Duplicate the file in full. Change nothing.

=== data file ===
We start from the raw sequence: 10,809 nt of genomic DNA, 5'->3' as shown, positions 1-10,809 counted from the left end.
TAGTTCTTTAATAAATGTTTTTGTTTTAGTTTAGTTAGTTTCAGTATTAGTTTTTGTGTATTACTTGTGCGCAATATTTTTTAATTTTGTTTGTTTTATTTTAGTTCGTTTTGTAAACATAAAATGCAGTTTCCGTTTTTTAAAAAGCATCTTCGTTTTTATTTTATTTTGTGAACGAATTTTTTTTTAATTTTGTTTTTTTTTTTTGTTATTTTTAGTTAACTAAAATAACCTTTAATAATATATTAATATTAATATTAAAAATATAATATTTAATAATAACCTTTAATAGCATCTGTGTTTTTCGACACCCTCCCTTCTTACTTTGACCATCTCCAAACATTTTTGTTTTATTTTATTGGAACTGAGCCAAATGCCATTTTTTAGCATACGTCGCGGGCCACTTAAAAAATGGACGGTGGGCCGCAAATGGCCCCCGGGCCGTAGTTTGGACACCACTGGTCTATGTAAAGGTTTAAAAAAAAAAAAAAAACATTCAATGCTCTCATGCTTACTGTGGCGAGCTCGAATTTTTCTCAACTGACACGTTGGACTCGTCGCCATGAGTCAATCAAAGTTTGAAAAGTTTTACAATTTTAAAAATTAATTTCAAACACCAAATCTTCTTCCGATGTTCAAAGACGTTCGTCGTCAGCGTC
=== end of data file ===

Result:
We start from the raw sequence: 10,809 nt of genomic DNA, 5'->3' as shown, positions 1-10,809 counted from the left end.
TAGTTCTTTAATAAATGTTTTTGTTTTAGTTTAGTTAGTTTCAGTATTAGTTTTTGTGTATTACTTGTGCGCAATATTTTTTAATTTTGTTTGTTTTATTTTAGTTCGTTTTGTAAACATAAAATGCAGTTTCCGTTTTTTAAAAAGCATCTTCGTTTTTATTTTATTTTGTGAACGAATTTTTTTTTAATTTTGTTTTTTTTTTTTGTTATTTTTAGTTAACTAAAATAACCTTTAATAATATATTAATATTAATATTAAAAATATAATATTTAATAATAACCTTTAATAGCATCTGTGTTTTTCGACACCCTCCCTTCTTACTTTGACCATCTCCAAACATTTTTGTTTTATTTTATTGGAACTGAGCCAAATGCCATTTTTTAGCATACGTCGCGGGCCACTTAAAAAATGGACGGTGGGCCGCAAATGGCCCCCGGGCCGTAGTTTGGACACCACTGGTCTATGTAAAGGTTTAAAAAAAAAAAAAAAACATTCAATGCTCTCATGCTTACTGTGGCGAGCTCGAATTTTTCTCAACTGACACGTTGGACTCGTCGCCATGAGTCAATCAAAGTTTGAAAAGTTTTACAATTTTAAAAATTAATTTCAAACACCAAATCTTCTTCCGATGTTCAAAGACGTTCGTCGTCAGCGTC